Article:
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The Athletics tell Kurt Suzuki to avoid collisions

Jun 1, 2011, 10:00 AM EDT

Suzuki_Kurt

Buster Olney reports that Oakland Athletics’ GM Billy Beane has told catcher Kurt Suzuki that he should avoid collisions at home plate, telling Suzuki:  “I don’t subscribe to the theory you should be a crash-test dummy … I don’t want to lose you for six months.”

Seems smart, because if you just leave it up to catchers, the pressure to take that hit — a pressure that has built up over the course of the last, oh, 150 years of baseball history — would likely be too great.  With the GM going on the record about this — and telling ESPN about it — there is no chance anyone criticizes Suzuki if he does the wise thing and stands to the side as a baserunner barrels down on him.

  1. trevorb06 - Jun 1, 2011 at 10:32 AM

    This is a very honorble stance on Mr. Beane. I’d like to see him take it one step further and tell his baserunners to try to slide into home instead of ramming the opposing catcher if that option is available. This would be a lot more honorable. Regardless, I hope more GMs take this same stance. I’d rather keep my catcher for the season than lose him over one run… but then again I root for Minnesota and the scrap we’re trotting out behind the dish (or the rest of the field for that matter) has left me numb. Go Indians… Go Indians…

    • aceshigh11 - Jun 1, 2011 at 11:13 AM

      It is honorable, but so long as it is possible to score a run by dislodging the ball from a catcher’s glove through collision to avoid being tagged, won’t it continue to be an integral part of the game?

      • trevorb06 - Jun 1, 2011 at 11:53 AM

        That is why I said, “try to slide into home instead of ramming the opposing catcher if that option is available.” Therefore if its also possible to score a run by sliding into home I’d rather my batter do that instead of railroading the cather.

        Great moments in reading.

  2. cur68 - Jun 1, 2011 at 11:20 AM

    Nice. Glad he did this. Takes the weight off the kid. Frankly, not being a tackling dummy for the likes of Prince Fielder should be SOP for all MLB catchers. They get paid millions, are a unique skill set, hard to replace, and take a big enough beating as it is without serving as wall for some lummox to hit.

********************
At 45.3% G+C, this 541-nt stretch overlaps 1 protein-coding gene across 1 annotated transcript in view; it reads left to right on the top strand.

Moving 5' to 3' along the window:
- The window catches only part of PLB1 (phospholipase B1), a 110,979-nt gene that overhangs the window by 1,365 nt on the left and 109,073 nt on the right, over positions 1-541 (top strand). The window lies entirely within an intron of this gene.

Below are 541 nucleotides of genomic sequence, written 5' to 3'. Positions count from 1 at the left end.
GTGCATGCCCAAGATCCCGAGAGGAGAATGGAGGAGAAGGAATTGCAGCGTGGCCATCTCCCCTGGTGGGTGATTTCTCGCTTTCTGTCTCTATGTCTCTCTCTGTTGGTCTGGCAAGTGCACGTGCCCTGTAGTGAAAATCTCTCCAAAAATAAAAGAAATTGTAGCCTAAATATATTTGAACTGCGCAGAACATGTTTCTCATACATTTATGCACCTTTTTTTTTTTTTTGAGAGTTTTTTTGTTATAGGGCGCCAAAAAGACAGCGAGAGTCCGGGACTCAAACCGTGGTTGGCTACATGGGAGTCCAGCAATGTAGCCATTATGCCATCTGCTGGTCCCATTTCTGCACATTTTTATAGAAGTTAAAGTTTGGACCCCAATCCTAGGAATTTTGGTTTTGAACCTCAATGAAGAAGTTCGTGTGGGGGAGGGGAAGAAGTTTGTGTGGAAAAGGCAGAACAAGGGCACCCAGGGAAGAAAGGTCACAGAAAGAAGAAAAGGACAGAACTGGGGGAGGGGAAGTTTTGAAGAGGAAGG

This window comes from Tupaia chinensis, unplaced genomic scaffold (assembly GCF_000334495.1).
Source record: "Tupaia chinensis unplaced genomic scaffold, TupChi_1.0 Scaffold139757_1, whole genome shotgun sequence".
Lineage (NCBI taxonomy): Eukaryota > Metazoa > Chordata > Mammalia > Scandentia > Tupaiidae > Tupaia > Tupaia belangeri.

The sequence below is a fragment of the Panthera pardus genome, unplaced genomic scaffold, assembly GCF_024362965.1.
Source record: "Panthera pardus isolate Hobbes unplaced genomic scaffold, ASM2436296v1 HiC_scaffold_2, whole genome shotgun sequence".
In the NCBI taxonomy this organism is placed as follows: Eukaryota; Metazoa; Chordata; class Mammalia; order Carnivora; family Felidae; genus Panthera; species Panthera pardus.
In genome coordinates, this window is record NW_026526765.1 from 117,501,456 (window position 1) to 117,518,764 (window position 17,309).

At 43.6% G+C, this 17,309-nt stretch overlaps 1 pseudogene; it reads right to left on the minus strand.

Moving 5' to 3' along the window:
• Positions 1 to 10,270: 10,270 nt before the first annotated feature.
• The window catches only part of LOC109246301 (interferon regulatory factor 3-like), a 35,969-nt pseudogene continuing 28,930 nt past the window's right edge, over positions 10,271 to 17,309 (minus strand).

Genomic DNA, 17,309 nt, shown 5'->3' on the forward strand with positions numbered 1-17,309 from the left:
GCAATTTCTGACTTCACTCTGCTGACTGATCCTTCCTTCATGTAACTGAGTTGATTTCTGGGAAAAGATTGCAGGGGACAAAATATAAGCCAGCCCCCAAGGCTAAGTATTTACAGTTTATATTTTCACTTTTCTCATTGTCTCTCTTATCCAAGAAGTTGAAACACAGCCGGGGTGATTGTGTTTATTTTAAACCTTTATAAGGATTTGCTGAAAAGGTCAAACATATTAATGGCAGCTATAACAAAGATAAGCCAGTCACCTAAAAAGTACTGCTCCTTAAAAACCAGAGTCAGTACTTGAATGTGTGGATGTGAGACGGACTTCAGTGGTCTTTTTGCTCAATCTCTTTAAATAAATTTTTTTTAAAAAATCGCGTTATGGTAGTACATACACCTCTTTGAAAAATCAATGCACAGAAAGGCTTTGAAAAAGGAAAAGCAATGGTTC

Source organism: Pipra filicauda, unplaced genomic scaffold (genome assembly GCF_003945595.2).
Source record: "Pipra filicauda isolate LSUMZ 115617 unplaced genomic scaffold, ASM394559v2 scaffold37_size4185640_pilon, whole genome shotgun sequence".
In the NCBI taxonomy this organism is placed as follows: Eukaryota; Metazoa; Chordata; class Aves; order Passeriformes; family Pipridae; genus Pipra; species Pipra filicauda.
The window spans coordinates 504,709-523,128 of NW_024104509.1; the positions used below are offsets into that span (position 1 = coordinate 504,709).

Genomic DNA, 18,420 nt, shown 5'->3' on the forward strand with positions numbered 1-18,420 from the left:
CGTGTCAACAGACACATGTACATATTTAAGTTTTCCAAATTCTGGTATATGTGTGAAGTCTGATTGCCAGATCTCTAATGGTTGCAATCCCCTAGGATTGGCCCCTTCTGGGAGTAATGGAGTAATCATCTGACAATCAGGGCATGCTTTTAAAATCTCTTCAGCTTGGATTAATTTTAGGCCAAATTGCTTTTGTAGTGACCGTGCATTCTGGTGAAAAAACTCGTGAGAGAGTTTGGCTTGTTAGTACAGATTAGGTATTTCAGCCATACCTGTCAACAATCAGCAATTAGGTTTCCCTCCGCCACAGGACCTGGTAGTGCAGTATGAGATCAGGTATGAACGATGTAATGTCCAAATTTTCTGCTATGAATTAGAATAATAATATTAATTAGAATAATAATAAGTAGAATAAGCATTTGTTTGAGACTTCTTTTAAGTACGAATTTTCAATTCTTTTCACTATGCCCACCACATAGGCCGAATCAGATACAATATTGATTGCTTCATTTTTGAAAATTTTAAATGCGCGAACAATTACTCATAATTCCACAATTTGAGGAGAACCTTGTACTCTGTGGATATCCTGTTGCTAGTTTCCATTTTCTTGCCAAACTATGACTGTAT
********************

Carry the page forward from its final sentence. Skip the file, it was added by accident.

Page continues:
3. mjaugelli - Jun 1, 2011 at 1:07 PM

    “Seems smart, because if you just leave it up to catchers, the pressure to take that hit — a pressure that has built up over the course of the last, oh, 150 years of baseball history — would likely be too great. With the GM going on the record about this — and telling ESPN about it — there is no chance anyone criticizes Suzuki if he does the wise thing and stands to the side as a baserunner barrels down on him.”

    I disagree with what you’re saying Craig. I don’t think any public statement like this, be it from a manager, GM, or even an owner, will absolve a ballplayer’s desire to help the team at all costs. Its part of our culture that we don’t back down from a challenge. This is even more the case in professional athletes. I don’t anticipate Suzuki catching a ball as a runner comes barreling down the third baseline and “O’le”-ing him to try and save a run. And if he did, I’m sure he would be criticized, even with the statement Beane made.

    Its a nice attempt, but I don’t anticipate it changing anything for Suzuki.

    • atribecalledquestec - Jun 1, 2011 at 1:39 PM

      The instinct might be for the catcher to block the plate and help the team at all costs. But the long-term injury that may result is clearly NOT helping the team, and I think that’s the point Billy Beane was trying to make.

      I would say that preventing injury from a pointless collision would be worth fan/media criticism for the starting catcher, especially upon a directive from team management.

  4. superpriebe - Jun 1, 2011 at 1:49 PM

    Boy, thanks a lot, Buster Posey. I remember the good old days, when a baserunner could go out of his way to maul a defensive player who wasn’t remotely blocking the basepath and the internet wouldn’t light up with a million essays on how things should change so as to avoid superfluous injuries (even though said essays were rooted in reason and humanity).

    You know, way back in April. Absolutely no uproar about the injury to Tsuyoshi Nishioka and the silliness that goes on around second base in the interest of breaking up a double play. I guess since Nishioka ‘only’ broke his leg, it isn’t as big of a deal. It’s a more common play, but the defensive player is just as vulnerable and isn’t semi-covered in armor.

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